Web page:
American Journal of Environmental Sciences | Year: 2010

Problem statement: In this study, the significant wave height at the Upper Gulf of Thailand and the change of wave height at Bangkhuntien shoreline were simulated by using the Simulating WAves Nearshore Model (SWAN) version 40.51. Approach: The simulated significant wave height by the SWAN model at Petchburi buoy station and Ko Srichang buoy station were compared with the observed significant wave height at these stations for the model verification. The significant wave height by the SWAN model at Bangkhuntien shoreline from 1981-2004 were simulated. Results: The simulated results show that the maximum significant wave height at Bangkhuntien shoreline was in a range of 0.95-2.05 m while the average maximum significant wave height was 1.47 m. The average significant wave height were in a range of 0.29-0.48 m while the average significant wave height of 21 years simulated data at Bangkhuntien shoreline was 0.35 m. Conclusion: The findings of this study could be useful for the erosive calculation, shoreline protection and coastal zone management activities & copy; 2010 Science Publications. Source


Wannawong W.,Srinakharinwirot University | Humphries U.W.,Prince of Songkla University | Wongwises P.,Chulalongkorn University | Vongvisessomjai S.,TEAM Consulting Engineering and Management Co. | Lueangaram W.,Numerical Weather Prediction Center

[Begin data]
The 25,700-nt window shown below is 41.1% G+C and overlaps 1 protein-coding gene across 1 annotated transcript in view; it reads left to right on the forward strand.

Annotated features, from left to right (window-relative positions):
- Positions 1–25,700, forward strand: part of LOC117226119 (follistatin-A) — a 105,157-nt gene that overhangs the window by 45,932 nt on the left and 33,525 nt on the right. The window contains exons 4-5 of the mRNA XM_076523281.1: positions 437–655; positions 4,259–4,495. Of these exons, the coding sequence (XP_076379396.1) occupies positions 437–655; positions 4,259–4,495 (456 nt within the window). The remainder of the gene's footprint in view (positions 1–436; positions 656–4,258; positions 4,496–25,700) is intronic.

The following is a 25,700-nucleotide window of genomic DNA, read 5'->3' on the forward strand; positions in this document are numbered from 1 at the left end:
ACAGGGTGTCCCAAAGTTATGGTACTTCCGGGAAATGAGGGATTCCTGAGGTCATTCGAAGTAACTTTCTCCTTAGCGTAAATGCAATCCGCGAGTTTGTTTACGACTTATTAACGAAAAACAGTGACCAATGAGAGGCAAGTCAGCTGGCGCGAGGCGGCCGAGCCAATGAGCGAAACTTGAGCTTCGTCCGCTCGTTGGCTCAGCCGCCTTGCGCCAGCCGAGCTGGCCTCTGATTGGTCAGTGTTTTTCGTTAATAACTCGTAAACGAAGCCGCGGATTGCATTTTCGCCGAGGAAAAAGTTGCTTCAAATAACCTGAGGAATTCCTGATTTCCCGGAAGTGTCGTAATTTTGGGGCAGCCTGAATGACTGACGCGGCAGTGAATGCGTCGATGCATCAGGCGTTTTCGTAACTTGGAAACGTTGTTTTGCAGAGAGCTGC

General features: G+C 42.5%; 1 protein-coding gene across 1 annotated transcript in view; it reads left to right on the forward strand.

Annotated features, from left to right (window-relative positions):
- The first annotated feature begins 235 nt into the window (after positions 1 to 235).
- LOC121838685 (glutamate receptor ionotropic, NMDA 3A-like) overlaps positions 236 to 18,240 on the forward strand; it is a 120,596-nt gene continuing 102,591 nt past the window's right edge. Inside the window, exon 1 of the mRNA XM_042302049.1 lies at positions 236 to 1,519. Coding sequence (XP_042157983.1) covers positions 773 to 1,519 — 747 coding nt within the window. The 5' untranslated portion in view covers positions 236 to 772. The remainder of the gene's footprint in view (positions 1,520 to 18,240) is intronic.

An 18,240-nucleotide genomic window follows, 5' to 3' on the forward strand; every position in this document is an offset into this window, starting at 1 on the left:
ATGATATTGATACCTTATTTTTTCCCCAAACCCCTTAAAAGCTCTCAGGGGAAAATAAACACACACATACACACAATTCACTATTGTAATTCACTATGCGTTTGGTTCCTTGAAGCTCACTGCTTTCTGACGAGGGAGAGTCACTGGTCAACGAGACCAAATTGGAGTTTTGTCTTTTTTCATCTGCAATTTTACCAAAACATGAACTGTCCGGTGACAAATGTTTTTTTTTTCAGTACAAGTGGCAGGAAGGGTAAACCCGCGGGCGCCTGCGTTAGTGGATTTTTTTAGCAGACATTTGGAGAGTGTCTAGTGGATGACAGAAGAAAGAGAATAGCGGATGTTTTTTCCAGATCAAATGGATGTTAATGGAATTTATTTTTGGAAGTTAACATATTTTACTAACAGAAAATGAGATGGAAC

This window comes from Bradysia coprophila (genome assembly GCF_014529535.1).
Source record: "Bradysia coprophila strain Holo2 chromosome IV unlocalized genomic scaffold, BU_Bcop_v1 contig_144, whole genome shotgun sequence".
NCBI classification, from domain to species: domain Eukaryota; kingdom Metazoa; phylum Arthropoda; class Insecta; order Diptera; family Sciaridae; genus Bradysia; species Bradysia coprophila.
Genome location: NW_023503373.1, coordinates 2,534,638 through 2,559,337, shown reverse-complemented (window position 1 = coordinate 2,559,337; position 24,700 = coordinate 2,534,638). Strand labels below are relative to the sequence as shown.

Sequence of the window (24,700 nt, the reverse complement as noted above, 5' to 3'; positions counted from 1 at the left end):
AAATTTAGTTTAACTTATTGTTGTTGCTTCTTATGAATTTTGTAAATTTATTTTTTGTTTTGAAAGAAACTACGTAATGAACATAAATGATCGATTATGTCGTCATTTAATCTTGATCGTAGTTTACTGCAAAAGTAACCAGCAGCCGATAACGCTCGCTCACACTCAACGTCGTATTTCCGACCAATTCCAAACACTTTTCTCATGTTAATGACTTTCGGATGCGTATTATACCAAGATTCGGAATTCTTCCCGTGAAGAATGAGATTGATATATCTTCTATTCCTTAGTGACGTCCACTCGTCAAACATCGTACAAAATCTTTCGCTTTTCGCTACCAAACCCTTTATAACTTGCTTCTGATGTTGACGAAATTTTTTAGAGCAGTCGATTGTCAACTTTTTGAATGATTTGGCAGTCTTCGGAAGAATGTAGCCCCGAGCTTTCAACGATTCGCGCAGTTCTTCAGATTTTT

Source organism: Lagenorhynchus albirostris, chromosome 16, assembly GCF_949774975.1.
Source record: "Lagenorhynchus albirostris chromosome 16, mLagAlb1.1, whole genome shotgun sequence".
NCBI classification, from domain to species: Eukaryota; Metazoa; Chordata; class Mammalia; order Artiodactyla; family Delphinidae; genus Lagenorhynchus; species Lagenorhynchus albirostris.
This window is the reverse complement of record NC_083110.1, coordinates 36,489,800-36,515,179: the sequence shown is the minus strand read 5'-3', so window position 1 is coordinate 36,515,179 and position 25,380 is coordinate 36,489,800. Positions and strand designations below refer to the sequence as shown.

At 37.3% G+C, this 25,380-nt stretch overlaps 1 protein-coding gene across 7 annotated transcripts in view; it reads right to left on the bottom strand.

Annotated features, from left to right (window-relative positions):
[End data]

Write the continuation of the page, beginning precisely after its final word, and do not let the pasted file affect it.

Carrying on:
World Academy of Science, Engineering and Technology | Year: 2010

A numerical analysis of wave and hydrodynamic models is used to investigate the influence of WAve and Storm Surge (WASS) in the regional and coastal zones. The numerical analyzed system consists of the WAve Model Cycle 4 (WAMC4) and the Princeton Ocean Model (POM) which used to solve the energy balance and primitive equations respectively. The results of both models presented the incorporated surface wave in the regional zone affected the coastal storm surge zone. Specifically, the results indicated that the WASS generally under the approximation is not only the peak surge but also the coastal water level drop which can also cause substantial impact on the coastal environment. The wave-induced surface stress affected the storm surge can significantly improve storm surge prediction. Finally, the calibration of wave module according to the minimum error of the significant wave height (Hs) is not necessarily result in the optimum wave module in the WASS analyzed system for the WASS prediction. Source